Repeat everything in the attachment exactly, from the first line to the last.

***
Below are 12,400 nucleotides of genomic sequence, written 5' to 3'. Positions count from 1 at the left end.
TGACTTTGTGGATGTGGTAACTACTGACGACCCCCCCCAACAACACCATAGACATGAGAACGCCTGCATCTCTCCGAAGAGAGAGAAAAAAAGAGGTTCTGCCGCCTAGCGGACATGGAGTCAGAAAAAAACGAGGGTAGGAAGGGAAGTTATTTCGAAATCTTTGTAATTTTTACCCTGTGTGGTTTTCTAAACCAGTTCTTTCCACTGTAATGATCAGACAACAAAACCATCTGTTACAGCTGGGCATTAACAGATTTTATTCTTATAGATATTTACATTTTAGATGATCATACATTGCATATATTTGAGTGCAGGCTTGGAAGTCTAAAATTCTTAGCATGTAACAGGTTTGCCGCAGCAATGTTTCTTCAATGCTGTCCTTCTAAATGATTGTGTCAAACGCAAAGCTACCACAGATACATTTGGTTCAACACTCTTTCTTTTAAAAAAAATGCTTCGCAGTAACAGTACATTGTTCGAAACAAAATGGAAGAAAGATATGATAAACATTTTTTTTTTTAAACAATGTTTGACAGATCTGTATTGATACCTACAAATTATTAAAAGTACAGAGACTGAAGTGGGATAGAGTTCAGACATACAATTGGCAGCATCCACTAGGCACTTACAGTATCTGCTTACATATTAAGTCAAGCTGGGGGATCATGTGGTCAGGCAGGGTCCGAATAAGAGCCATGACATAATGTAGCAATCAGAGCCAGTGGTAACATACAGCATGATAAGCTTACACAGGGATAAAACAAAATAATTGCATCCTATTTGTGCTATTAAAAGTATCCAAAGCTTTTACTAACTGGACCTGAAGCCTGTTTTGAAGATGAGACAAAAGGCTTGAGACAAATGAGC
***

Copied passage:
Below are 12,400 nucleotides of genomic sequence, written 5' to 3'. Positions count from 1 at the left end.
TGACTTTGTGGATGTGGTAACTACTGACGACCCCCCCCAACAACACCATAGACATGAGAACGCCTGCATCTCTCCGAAGAGAGAGAAAAAAAGAGGTTCTGCCGCCTAGCGGACATGGAGTCAGAAAAAAACGAGGGTAGGAAGGGAAGTTATTTCGAAATCTTTGTAATTTTTACCCTGTGTGGTTTTCTAAACCAGTTCTTTCCACTGTAATGATCAGACAACAAAACCATCTGTTACAGCTGGGCATTAACAGATTTTATTCTTATAGATATTTACATTTTAGATGATCATACATTGCATATATTTGAGTGCAGGCTTGGAAGTCTAAAATTCTTAGCATGTAACAGGTTTGCCGCAGCAATGTTTCTTCAATGCTGTCCTTCTAAATGATTGTGTCAAACGCAAAGCTACCACAGATACATTTGGTTCAACACTCTTTCTTTTAAAAAAAATGCTTCGCAGTAACAGTACATTGTTCGAAACAAAATGGAAGAAAGATATGATAAACATTTTTTTTTTTAAACAATGTTTGACAGATCTGTATTGATACCTACAAATTATTAAAAGTACAGAGACTGAAGTGGGATAGAGTTCAGACATACAATTGGCAGCATCCACTAGGCACTTACAGTATCTGCTTACATATTAAGTCAAGCTGGGGGATCATGTGGTCAGGCAGGGTCCGAATAAGAGCCATGACATAATGTAGCAATCAGAGCCAGTGGTAACATACAGCATGATAAGCTTACACAGGGATAAAACAAAATAATTGCATCCTATTTGTGCTATTAAAAGTATCCAAAGCTTTTACTAACTGGACCTGAAGCCTGTTTTGAAGATGAGACAAAAGGCTTGAGACAAATGAGC